Montreal casino hopes to hit the jackpot with $305M reno

Loto-Québec will spend $305 million to fix up the Expo '67-era Montreal Casino building to help the casino keep up with its North American competition.

Loto-Québec to update look, tables, parking, restaurants

The Montreal Casino will undergo $305 million in renovations starting later this year. (Paul Chiasson/Canadian Press)

Loto-Québec will spend $305 million to fix up the Expo '67-era Montreal Casino building to help the casino keep up with its North American competition.

The casino, which sits on Île-Notre-Dame in the middle of the St. Lawrence River, will undergo renovations over the next four years.

The inside decor and layout will be changed with special attention to the high rollers' section. More space will be added to the area around slot machines and gaming tables. The restaurant will be upgraded, as will the underground parking.

No new gaming tables will be added.

Loto-Québec President and CEO Alain Cousineau said the casino needs the upgrades in order to compete with other casinos in Canada and the United States.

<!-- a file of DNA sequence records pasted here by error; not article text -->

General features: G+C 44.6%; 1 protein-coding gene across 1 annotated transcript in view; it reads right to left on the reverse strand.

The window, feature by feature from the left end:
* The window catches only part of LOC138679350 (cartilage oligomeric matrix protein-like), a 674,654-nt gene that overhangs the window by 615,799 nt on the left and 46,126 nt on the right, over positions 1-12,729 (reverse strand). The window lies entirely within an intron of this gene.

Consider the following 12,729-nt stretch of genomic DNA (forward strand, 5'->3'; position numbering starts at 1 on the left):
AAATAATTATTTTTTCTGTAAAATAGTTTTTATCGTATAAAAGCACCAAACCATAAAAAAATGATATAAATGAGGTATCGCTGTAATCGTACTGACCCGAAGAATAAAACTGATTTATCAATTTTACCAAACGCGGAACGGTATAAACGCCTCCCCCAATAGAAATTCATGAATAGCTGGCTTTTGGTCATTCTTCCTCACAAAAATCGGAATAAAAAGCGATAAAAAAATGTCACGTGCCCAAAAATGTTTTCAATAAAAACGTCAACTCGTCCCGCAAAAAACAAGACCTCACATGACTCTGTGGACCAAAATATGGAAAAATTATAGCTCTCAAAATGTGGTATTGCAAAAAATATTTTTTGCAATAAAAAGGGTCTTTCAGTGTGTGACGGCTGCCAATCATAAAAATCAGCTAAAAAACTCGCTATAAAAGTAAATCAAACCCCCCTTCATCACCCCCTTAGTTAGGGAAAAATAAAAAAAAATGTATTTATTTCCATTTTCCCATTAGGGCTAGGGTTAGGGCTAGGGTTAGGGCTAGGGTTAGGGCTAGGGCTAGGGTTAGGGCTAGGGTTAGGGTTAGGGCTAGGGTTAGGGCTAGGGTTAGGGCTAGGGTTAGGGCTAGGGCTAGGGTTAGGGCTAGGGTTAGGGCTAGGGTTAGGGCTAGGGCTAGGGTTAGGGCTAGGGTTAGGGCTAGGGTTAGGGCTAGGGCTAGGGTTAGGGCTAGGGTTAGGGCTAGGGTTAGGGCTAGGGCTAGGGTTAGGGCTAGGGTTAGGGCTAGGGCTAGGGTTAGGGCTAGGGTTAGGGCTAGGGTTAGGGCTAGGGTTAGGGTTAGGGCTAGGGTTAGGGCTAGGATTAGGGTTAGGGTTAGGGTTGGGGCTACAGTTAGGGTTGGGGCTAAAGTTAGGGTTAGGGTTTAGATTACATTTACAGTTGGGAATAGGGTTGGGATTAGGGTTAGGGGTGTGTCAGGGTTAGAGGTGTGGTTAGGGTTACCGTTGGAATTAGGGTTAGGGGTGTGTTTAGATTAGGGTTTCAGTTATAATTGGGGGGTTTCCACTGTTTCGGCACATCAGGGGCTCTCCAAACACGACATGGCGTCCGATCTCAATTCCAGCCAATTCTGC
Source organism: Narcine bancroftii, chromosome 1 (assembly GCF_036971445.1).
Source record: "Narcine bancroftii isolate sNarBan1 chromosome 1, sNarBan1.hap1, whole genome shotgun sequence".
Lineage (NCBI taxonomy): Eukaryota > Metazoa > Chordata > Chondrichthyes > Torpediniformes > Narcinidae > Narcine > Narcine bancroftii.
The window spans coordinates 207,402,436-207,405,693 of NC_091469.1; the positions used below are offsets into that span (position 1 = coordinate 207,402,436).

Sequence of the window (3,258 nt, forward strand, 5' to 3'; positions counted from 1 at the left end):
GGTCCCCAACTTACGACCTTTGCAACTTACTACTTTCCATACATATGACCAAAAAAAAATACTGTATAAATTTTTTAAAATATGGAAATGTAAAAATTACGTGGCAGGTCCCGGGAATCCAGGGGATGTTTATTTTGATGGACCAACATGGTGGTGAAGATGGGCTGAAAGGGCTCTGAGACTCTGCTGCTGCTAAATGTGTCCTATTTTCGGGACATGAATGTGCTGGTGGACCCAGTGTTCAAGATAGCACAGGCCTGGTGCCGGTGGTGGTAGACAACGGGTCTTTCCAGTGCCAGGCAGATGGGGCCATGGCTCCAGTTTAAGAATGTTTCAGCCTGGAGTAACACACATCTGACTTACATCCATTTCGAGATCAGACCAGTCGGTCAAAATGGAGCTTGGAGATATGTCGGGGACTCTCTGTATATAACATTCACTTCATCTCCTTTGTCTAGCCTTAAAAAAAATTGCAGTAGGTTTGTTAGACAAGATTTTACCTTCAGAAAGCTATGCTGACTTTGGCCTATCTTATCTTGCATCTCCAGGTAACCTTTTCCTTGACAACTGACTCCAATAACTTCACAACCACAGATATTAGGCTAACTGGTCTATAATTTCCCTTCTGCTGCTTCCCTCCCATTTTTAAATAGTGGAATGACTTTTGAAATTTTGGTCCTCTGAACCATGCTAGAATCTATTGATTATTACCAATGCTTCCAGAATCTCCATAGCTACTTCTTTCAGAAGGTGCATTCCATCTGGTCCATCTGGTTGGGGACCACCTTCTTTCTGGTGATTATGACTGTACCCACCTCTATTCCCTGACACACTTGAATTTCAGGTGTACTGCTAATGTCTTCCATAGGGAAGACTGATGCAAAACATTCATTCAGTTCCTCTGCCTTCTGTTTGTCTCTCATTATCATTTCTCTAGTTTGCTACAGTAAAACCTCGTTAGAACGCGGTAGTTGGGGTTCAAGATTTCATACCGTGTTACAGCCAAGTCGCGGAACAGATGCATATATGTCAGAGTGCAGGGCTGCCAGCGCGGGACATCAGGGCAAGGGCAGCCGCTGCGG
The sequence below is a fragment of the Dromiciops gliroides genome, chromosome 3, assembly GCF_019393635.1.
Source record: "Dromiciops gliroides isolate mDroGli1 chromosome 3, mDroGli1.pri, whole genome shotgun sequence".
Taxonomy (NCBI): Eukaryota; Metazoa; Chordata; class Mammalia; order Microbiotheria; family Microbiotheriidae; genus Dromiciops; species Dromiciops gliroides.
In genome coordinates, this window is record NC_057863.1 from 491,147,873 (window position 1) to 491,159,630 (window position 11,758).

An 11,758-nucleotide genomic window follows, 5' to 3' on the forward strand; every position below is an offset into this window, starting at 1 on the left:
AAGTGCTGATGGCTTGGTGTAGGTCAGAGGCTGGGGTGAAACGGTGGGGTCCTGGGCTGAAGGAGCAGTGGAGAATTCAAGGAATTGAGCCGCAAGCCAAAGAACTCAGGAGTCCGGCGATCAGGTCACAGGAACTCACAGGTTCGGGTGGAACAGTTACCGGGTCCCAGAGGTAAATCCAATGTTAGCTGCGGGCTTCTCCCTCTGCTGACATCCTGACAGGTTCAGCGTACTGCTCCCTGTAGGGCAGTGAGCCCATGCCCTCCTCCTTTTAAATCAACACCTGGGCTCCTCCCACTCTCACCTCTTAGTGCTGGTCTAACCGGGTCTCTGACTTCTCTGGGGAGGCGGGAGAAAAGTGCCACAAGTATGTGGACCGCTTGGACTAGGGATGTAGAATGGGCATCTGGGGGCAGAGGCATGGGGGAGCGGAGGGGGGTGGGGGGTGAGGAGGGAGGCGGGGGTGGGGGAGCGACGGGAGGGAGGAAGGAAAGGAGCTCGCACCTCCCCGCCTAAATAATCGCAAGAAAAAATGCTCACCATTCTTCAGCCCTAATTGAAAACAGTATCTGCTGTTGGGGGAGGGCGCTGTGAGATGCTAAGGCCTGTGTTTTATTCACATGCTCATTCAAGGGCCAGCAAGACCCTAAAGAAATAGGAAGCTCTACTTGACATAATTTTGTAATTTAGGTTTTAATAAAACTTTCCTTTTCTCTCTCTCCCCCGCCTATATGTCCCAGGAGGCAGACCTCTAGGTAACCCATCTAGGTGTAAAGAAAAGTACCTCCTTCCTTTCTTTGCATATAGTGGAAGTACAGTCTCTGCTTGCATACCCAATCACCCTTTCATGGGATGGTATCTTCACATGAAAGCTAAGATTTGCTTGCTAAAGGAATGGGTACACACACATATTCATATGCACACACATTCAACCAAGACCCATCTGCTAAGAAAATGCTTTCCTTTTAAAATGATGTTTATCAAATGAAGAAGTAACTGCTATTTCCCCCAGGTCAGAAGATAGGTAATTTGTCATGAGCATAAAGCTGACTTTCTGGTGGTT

"The general trend is for casinos to be upgraded every 10 years, more or less. Fifteen years after it first opened and with more than 90 million visits logged, it is time for the Casino de Montréal to follow suit," Cousineau said.

Casino opened in 1993 in Expo buildings

The Montreal Casino operates in the former French and Quebec pavilions built for the 1967 Montreal Expo.

The casino opened in 1993 and is considered to be one of the world's largest casinos.

It features five floors of gaming with a total of more than 115 gaming tables, 3,000 slot machines, 25 electronic poker tables, four restaurants, a performance hall and two reception halls.

Cousineau said the renovations will begin in the fall of 2009 and be completed by the end of 2013. The casino will remain open during the renovations.

Cousineau said the project would create 3,400 direct and indirect jobs.

During the four-year renovation period, Loto-Québec expects the casino's revenues will drop by a total of $34 million. Once the upgrades are completed, however, the corporation expects the casino to take in $60 million more per year.

Loto-Québec says the casino had revenues of $532 million for the 2007-08 fiscal year.